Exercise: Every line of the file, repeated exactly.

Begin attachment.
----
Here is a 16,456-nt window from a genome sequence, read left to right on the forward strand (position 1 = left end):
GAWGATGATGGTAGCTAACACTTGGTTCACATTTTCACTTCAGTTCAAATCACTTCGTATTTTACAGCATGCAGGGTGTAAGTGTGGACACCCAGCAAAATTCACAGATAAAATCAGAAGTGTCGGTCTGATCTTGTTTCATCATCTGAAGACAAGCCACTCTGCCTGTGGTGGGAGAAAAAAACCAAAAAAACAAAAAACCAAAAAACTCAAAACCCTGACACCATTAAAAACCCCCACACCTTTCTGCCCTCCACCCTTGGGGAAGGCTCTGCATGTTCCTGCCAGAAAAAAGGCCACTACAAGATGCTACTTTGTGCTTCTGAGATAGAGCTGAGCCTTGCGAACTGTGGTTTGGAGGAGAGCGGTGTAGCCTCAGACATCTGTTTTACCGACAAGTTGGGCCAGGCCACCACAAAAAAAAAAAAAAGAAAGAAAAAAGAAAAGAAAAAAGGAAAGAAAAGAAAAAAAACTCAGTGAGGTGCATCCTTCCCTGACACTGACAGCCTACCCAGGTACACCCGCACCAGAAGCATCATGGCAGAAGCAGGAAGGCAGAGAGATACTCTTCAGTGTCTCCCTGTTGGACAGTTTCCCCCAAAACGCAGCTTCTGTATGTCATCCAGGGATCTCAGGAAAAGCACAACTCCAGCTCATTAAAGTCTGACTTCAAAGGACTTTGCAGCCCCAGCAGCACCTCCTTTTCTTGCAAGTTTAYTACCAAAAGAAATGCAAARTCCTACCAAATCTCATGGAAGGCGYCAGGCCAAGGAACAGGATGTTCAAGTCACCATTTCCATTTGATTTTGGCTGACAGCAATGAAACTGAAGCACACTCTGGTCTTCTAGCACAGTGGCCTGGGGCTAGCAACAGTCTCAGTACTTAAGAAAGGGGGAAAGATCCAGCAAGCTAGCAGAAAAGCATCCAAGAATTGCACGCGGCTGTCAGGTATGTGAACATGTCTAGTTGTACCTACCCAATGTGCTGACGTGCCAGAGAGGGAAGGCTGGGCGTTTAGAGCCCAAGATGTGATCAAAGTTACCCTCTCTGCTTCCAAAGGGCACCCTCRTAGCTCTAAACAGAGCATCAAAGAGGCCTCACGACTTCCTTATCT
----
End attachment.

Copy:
Here is a 16,456-nt window from a genome sequence, read left to right on the forward strand (position 1 = left end):
GAWGATGATGGTAGCTAACACTTGGTTCACATTTTCACTTCAGTTCAAATCACTTCGTATTTTACAGCATGCAGGGTGTAAGTGTGGACACCCAGCAAAATTCACAGATAAAATCAGAAGTGTCGGTCTGATCTTGTTTCATCATCTGAAGACAAGCCACTCTGCCTGTGGTGGGAGAAAAAAACCAAAAAAACAAAAAACCAAAAAACTCAAAACCCTGACACCATTAAAAACCCCCACACCTTTCTGCCCTCCACCCTTGGGGAAGGCTCTGCATGTTCCTGCCAGAAAAAAGGCCACTACAAGATGCTACTTTGTGCTTCTGAGATAGAGCTGAGCCTTGCGAACTGTGGTTTGGAGGAGAGCGGTGTAGCCTCAGACATCTGTTTTACCGACAAGTTGGGCCAGGCCACCACAAAAAAAAAAAAAAGAAAGAAAAAAGAAAAGAAAAAAGGAAAGAAAAGAAAAAAAACTCAGTGAGGTGCATCCTTCCCTGACACTGACAGCCTACCCAGGTACACCCGCACCAGAAGCATCATGGCAGAAGCAGGAAGGCAGAGAGATACTCTTCAGTGTCTCCCTGTTGGACAGTTTCCCCCAAAACGCAGCTTCTGTATGTCATCCAGGGATCTCAGGAAAAGCACAACTCCAGCTCATTAAAGTCTGACTTCAAAGGACTTTGCAGCCCCAGCAGCACCTCCTTTTCTTGCAAGTTTAYTACCAAAAGAAATGCAAARTCCTACCAAATCTCATGGAAGGCGYCAGGCCAAGGAACAGGATGTTCAAGTCACCATTTCCATTTGATTTTGGCTGACAGCAATGAAACTGAAGCACACTCTGGTCTTCTAGCACAGTGGCCTGGGGCTAGCAACAGTCTCAGTACTTAAGAAAGGGGGAAAGATCCAGCAAGCTAGCAGAAAAGCATCCAAGAATTGCACGCGGCTGTCAGGTATGTGAACATGTCTAGTTGTACCTACCCAATGTGCTGACGTGCCAGAGAGGGAAGGCTGGGCGTTTAGAGCCCAAGATGTGATCAAAGTTACCCTCTCTGCTTCCAAAGGGCACCCTCRTAGCTCTAAACAGAGCATCAAAGAGGCCTCACGACTTCCTTATCT